Congratulations to Dr. Krista G. Freeman on the successful defense of her PhD thesis in physics, "Viral DNA Retention and Ejection Controlled by Capsid Stability," advisor Dr. Alex Evilevitch at Carnegie Mellon University.
Krista was a CSU physics major (BS honors physics 2011), CSU valedictorian (2011), SPS president (2008-2011), creator of and active participant in SPS Physics Fridays at CIS (2011-present), undergraduate teaching assistant (2008-2011), undergraduate researcher in Dr. Streletzky's lab (2008-2011), and CSU distinguished alumna (2016).
After graduating from CSU, Krista continued her physics studies at Carnegie Mellon University, where she earned an MS in physics in 2014 before dedicating herself full-time to completing her doctoral research. Krista's research field is experimental biophysics, with a focus on the mechanical and kinetic aspects of the viral lifecycle. She was able to pursue this interdisciplinary research thanks to a three-year graduate research fellowship, awarded to her in 2013 by the National Science Foundation. In 2014, Krista completed her first international research trip to Lund University in Sweden. The data collected in this two-month visit, along with data collected in collaboration with Dr. Streletzky at CSU, generated her first peer-reviewed first author publication! In 2015, she was elected to serve a three-year term on the chair-track for the American Physical Society's Forum on Graduate Student Affairs. This demonstrated scientific leadership, coupled with her achievements in research and scientific communication, resulted in an invitation to the 2015 Lindau Nobel Laureate Meeting in Lindau, Germany. 2016 brought even more international research travel, as Krista completed successful neutron scattering beamtimes at both Paul Scherrer Institute (Switzerland) and Institute Laue-Langevin (France). All of this research culminated in a successfully defended doctoral thesis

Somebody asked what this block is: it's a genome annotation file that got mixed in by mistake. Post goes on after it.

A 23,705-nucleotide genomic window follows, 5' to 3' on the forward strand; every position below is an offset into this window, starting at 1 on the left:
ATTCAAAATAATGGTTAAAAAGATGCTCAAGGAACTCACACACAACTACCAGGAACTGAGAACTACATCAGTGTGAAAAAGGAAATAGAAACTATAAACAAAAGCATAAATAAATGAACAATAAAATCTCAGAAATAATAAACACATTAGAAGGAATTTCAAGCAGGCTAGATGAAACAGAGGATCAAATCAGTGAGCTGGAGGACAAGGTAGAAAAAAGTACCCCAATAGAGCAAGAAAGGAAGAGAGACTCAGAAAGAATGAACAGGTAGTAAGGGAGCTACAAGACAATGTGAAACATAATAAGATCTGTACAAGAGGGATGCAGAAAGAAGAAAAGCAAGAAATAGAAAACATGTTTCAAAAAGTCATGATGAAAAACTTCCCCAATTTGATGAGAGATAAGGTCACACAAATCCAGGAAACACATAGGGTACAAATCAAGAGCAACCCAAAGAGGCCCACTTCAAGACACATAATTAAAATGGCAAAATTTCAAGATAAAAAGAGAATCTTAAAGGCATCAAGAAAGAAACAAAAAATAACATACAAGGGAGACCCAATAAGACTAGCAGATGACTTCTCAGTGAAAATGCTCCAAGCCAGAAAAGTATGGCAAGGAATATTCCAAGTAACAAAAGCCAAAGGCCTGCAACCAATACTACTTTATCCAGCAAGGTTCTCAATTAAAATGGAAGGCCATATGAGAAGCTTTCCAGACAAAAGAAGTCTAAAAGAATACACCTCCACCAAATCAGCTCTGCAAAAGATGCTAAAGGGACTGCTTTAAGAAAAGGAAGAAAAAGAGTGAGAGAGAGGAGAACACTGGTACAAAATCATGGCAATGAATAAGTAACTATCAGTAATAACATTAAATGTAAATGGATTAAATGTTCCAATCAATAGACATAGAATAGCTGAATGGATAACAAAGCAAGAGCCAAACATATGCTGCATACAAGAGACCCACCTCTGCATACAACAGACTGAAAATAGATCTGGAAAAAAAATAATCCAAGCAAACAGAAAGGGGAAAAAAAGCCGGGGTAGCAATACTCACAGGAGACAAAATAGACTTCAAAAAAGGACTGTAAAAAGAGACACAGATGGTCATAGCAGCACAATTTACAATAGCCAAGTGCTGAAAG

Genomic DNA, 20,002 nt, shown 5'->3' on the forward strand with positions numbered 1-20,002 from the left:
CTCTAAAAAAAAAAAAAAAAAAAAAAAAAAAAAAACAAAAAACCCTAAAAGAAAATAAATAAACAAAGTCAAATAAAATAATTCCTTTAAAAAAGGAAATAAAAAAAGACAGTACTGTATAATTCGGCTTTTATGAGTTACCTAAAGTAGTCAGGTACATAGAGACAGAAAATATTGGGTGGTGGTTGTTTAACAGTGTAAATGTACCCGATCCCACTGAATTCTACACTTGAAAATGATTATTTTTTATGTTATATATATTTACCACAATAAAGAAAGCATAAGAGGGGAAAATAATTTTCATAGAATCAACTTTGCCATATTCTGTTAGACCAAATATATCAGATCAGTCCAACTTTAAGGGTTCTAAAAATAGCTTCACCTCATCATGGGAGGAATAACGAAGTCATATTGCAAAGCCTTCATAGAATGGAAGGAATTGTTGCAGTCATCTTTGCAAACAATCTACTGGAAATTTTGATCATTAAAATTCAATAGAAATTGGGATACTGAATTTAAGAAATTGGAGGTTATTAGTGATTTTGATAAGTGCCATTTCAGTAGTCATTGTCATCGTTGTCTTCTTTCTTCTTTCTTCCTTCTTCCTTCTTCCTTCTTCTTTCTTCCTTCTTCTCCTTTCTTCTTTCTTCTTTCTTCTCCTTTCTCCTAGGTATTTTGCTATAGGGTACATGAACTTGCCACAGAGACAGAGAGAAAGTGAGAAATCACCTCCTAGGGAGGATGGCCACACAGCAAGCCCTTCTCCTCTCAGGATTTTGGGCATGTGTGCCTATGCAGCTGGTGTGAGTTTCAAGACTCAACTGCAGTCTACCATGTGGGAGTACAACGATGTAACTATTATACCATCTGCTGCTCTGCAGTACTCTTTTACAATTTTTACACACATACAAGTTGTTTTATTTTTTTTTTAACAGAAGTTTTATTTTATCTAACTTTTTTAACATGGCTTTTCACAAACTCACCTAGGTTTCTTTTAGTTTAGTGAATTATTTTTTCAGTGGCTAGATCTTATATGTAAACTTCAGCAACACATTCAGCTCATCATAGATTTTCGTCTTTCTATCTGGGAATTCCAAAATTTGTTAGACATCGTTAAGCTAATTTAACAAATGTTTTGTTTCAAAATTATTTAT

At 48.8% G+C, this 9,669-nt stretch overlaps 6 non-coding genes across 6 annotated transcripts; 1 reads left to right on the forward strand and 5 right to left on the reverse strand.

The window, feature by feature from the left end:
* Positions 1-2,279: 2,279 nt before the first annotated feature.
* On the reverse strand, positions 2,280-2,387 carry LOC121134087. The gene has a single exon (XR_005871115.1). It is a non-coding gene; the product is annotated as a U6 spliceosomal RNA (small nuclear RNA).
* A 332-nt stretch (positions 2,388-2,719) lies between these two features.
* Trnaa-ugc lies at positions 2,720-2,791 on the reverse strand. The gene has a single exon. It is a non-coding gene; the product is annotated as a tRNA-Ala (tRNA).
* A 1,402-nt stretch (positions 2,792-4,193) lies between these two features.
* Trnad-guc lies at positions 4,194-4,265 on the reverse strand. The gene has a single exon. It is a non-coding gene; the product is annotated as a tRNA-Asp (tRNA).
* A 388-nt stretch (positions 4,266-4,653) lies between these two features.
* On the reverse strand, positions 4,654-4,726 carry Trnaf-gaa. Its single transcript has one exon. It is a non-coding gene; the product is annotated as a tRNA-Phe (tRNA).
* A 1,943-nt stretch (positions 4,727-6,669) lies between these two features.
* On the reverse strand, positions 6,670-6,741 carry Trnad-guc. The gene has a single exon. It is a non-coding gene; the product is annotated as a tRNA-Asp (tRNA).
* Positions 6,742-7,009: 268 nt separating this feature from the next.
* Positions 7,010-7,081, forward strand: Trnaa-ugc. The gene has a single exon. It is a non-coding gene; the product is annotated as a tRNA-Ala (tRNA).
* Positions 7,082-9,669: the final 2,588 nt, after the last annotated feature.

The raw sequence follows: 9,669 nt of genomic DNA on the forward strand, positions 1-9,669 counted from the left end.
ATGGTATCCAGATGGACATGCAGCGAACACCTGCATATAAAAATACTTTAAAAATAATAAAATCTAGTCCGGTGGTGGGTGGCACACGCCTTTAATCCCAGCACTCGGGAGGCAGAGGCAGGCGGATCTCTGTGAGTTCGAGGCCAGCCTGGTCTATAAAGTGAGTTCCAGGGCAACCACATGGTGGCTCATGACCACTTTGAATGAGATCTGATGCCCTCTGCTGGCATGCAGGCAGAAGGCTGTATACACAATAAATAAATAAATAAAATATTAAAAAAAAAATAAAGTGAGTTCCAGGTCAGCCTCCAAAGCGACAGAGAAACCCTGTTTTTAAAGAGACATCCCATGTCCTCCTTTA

on May 18, 2017. Krista will spend the summer teaching physics courses at Carnegie Mellon University, then move to a postdoctoral research position in the Fall to continue exploring biophysics.